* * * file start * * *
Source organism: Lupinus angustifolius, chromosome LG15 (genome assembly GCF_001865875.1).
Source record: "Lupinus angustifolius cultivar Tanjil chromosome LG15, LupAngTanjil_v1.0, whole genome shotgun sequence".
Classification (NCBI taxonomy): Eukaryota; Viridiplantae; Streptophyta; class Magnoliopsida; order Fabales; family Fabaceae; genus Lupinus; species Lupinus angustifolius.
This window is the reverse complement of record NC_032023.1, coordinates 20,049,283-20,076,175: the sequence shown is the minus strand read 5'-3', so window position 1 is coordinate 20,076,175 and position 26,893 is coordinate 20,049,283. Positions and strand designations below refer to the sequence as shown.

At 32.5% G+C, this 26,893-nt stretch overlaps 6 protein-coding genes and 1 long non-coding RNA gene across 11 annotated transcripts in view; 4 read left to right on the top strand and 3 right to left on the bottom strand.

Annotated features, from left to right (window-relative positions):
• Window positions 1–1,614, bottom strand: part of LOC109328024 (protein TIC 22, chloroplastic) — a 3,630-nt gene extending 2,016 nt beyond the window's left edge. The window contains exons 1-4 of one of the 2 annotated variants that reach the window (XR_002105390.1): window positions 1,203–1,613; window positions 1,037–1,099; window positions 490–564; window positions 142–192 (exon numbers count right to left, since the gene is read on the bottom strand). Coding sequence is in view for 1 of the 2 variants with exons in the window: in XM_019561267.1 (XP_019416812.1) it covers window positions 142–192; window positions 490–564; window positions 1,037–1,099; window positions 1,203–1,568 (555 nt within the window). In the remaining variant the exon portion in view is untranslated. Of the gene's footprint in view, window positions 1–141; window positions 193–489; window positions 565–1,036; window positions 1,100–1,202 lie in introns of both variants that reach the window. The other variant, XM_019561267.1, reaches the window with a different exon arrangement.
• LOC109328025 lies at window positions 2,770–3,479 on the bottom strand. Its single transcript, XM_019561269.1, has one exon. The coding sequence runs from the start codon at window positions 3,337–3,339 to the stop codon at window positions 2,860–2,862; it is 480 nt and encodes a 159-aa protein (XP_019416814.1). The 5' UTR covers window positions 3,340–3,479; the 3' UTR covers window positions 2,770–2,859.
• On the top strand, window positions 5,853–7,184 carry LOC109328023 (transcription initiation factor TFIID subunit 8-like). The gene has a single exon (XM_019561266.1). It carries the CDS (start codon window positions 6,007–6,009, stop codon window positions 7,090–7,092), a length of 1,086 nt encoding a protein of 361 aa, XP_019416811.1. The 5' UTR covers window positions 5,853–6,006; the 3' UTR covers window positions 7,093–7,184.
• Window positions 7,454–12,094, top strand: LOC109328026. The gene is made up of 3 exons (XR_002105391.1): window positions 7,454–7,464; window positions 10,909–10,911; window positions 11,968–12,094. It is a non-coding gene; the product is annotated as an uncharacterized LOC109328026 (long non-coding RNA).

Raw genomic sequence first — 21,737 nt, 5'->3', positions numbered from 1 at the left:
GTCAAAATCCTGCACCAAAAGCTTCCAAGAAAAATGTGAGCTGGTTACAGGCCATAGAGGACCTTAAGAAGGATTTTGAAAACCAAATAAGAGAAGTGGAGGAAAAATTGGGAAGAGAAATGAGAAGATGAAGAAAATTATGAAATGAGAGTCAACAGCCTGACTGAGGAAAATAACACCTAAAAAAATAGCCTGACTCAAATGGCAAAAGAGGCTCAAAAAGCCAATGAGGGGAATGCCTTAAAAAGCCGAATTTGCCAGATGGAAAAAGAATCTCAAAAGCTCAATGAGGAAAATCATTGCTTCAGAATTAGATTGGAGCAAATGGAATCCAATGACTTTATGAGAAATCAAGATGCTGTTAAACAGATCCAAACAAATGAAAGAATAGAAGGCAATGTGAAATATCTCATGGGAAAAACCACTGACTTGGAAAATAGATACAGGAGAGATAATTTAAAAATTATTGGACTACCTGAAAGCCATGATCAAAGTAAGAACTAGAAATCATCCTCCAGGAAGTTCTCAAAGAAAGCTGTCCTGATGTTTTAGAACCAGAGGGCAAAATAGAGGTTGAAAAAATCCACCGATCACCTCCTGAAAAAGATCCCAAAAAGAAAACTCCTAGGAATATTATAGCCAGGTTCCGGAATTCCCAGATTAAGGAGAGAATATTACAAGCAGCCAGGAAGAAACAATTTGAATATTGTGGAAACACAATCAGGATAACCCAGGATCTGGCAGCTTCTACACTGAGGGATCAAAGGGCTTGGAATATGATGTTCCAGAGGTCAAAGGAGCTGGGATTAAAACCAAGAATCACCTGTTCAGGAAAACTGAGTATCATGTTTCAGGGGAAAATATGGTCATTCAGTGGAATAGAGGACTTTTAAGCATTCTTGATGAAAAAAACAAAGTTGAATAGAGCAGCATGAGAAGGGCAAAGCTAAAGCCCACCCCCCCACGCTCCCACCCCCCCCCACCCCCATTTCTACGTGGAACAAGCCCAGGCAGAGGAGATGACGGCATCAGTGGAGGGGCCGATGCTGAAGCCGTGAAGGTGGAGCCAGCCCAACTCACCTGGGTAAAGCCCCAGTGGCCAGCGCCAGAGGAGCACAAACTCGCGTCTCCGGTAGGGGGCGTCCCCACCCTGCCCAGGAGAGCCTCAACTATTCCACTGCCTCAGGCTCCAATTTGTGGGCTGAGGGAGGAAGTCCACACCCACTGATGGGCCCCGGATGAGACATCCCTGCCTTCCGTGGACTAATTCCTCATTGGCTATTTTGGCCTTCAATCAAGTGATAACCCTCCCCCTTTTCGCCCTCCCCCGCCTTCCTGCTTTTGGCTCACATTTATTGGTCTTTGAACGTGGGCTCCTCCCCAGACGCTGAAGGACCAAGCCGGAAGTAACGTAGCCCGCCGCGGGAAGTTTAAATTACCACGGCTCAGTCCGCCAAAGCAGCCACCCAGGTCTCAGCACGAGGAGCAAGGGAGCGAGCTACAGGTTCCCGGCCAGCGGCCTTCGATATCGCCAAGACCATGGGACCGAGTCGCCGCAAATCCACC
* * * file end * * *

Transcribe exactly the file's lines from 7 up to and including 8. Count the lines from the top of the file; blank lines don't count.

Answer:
• Window positions 1–1,614, bottom strand: part of LOC109328024 (protein TIC 22, chloroplastic) — a 3,630-nt gene extending 2,016 nt beyond the window's left edge. The window contains exons 1-4 of one of the 2 annotated variants that reach the window (XR_002105390.1): window positions 1,203–1,613; window positions 1,037–1,099; window positions 490–564; window positions 142–192 (exon numbers count right to left, since the gene is read on the bottom strand). Coding sequence is in view for 1 of the 2 variants with exons in the window: in XM_019561267.1 (XP_019416812.1) it covers window positions 142–192; window positions 490–564; window positions 1,037–1,099; window positions 1,203–1,568 (555 nt within the window). In the remaining variant the exon portion in view is untranslated. Of the gene's footprint in view, window positions 1–141; window positions 193–489; window positions 565–1,036; window positions 1,100–1,202 lie in introns of both variants that reach the window. The other variant, XM_019561267.1, reaches the window with a different exon arrangement.
• LOC109328025 lies at window positions 2,770–3,479 on the bottom strand. Its single transcript, XM_019561269.1, has one exon. The coding sequence runs from the start codon at window positions 3,337–3,339 to the stop codon at window positions 2,860–2,862; it is 480 nt and encodes a 159-aa protein (XP_019416814.1). The 5' UTR covers window positions 3,340–3,479; the 3' UTR covers window positions 2,770–2,859.